The US Army had originally offered to give Fort Gillem to the Georgia Army National Guard. This is usually a common practice. The Georgia Army National Guard was aware of such contamination and also aware the US Army Corps of Engineers had estimated that it would cost approx. (1) billion dollars in tax money to environmentally remediate the base. Therefore the base was closed and for some strange reason the Army authorized the Base to be divided into 2 sections. The first section contains the only US Army Crime lab. The second section that was closed down is now being sold to companies like Kroger. Kroger is now planning to make a food distribution center on top of what is expected to be the most contaminated area of Fort Gillem.

Base closure and redevelopment[edit]

On May 13, 2005, the Base Realignment and Closure commission recommended that Fort Gillem, along with Fort McPherson and the Navy Supply Corps School be closed.[4] An exit ceremony was held at Fort Gillem on June 3, 2011, and First Army troops stationed there were transferred to the Rock Island Arsenal in Rock Island, Illinois.[4]

In 2012, after five years of negotiations with the Army, the City of Forest Park purchased 1,170 acres comprising most of the former Fort Gillem for $30 million, and ownership was transferred to the Forest Park/Fort Gillem Implementation Local Redevelopment Authority (ILRA).[5] City officials wanted mixed-use development on the property, but following the housing crash turned their focus to industrial, manufacturing, warehouse and business park development.[5] The only private residences are a 125-unit development owned by The Park, which has a lease with the Army until 2025. There are around 165 acres of contaminated groundwater on the site the cleanup of which the Army is responsible for.[5] The clean up of the land was expected to take ten years.[5]

The Criminal Investigations Division Crime Lab, a forensic crime laboratory, remains open on a 250-acre enclave retained by the Army.[4][5]

It was decided to list Fort Gillem on the National Priorities List (NPL) of superfunds. On June 3, the Director of Georgia Department of Natural Resources Environmental Protection Division, 2013, Judson Turner, requested from USEPA Region IV that the decision be postponed.[6]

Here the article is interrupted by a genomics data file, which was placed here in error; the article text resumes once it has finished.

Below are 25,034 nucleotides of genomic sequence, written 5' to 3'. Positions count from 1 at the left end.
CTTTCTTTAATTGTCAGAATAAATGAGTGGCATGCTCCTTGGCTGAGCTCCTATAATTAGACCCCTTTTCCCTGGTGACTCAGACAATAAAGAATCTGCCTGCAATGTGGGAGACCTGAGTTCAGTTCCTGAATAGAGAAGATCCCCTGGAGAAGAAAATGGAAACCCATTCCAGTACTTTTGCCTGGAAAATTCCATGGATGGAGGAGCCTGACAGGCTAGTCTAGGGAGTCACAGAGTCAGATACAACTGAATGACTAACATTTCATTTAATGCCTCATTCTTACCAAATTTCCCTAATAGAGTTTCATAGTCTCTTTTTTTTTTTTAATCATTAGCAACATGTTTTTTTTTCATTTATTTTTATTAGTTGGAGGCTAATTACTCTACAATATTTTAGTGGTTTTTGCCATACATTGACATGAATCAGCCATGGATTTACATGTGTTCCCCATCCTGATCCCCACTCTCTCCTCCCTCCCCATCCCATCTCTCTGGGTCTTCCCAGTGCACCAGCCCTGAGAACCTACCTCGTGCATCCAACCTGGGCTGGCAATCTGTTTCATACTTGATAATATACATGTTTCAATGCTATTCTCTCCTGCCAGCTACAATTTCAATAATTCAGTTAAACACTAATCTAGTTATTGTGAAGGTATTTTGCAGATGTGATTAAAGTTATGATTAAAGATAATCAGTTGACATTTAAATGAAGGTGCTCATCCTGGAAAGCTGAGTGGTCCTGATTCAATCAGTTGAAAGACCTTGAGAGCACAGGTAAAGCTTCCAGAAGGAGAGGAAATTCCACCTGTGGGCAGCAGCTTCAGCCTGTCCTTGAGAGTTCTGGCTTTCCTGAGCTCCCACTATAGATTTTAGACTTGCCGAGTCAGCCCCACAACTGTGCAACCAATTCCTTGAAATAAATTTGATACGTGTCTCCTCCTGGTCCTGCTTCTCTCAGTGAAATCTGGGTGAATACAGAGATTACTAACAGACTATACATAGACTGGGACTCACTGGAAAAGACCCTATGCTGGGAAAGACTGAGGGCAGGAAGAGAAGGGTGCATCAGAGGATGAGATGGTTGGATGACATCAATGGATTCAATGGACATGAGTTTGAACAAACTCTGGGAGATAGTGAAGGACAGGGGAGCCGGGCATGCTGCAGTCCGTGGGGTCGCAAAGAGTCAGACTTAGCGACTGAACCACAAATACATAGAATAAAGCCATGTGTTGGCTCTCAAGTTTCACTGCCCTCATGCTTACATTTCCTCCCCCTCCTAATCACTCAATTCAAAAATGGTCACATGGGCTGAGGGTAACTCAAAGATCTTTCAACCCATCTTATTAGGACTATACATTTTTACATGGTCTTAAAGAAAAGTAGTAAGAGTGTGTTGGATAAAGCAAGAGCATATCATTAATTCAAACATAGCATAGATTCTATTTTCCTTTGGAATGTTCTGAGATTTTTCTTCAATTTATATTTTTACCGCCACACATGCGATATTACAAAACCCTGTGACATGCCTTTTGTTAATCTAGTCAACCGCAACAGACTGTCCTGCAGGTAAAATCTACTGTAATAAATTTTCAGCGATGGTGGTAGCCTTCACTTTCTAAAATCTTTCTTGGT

On May 2, 2014 officials from the city and the Department of Defense under exclusion of the public held a ceremony at Fort Gillem to commemorate the impending move. The city is partnering with an unknown developer and hopes it will be booming again, when land re-enters the city and county’s tax digest and "companies such as Porsche North America [are] moving their headquarters to the Forest Park and Hapeville area".[7]

See also[edit]


  1. ^ Army Defense Environmental Restoration Program (24 January 2013). "FY2012 GILLEM Installation Action Plan Printed 24 January 2013 Army Defense Environmental Restoration Program". 
  2. ^ a b Elliott, Richard (7 May 2014). "The U.S. Army soon to inspect neighborhoods for harmful vapors". WSB-TV Cox Media Group. Retrieved 10 May 2014. "The Georgia Environmental Protection Division said the landfills, which were buried there years ago, contain things like engine oil, cleaning solvents and rubber." 
  3. ^ a b Michelle Wirth (6 September 2014). "Toxic Vapor Discovered In Homes Near Fort Gillem". WABE 90.1, Atlanta's NPR station (National Public Radio). Retrieved 6 September 2014. 
  4. ^ a b c Fort Gillem, New Georgia Encyclopedia.
  5. ^ a b c d e Kathy Jefcoats,"Forest Park buys Fort Gillem for $30 million". Clayton News Daily. 13 January 13, 2012. 
  6. ^ Judson Turner (3 June 2013). "Georgia Department of Natural Resources Environmental Protection Division". EPA. Retrieved 6 September 2014. 
  7. ^ Yeomans, Curt (2 May 2014). "Forest Park, Army celebrate impending Ft. Gillem transfer". Clayton News Daily. Retrieved 5 May 2014. 

External links[edit]